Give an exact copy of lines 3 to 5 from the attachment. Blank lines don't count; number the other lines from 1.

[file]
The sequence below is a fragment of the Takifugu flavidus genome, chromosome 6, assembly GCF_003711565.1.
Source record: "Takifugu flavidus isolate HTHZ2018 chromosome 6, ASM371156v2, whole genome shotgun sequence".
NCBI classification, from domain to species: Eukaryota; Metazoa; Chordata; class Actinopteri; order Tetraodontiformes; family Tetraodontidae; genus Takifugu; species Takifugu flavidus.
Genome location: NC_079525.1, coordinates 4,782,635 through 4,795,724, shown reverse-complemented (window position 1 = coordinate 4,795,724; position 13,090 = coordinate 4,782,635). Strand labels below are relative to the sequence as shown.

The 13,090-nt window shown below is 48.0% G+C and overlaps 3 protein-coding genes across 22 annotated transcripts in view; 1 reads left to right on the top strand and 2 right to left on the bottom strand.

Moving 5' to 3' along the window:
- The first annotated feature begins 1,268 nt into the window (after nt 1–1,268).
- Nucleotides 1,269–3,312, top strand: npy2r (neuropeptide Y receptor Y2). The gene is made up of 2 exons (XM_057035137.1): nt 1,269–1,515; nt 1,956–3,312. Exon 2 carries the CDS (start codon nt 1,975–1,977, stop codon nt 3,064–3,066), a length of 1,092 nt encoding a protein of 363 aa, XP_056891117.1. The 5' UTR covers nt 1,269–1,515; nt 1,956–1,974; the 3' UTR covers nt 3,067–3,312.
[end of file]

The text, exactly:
NCBI classification, from domain to species: Eukaryota; Metazoa; Chordata; class Actinopteri; order Tetraodontiformes; family Tetraodontidae; genus Takifugu; species Takifugu flavidus.
Genome location: NC_079525.1, coordinates 4,782,635 through 4,795,724, shown reverse-complemented (window position 1 = coordinate 4,795,724; position 13,090 = coordinate 4,782,635). Strand labels below are relative to the sequence as shown.

The 13,090-nt window shown below is 48.0% G+C and overlaps 3 protein-coding genes across 22 annotated transcripts in view; 1 reads left to right on the top strand and 2 right to left on the bottom strand.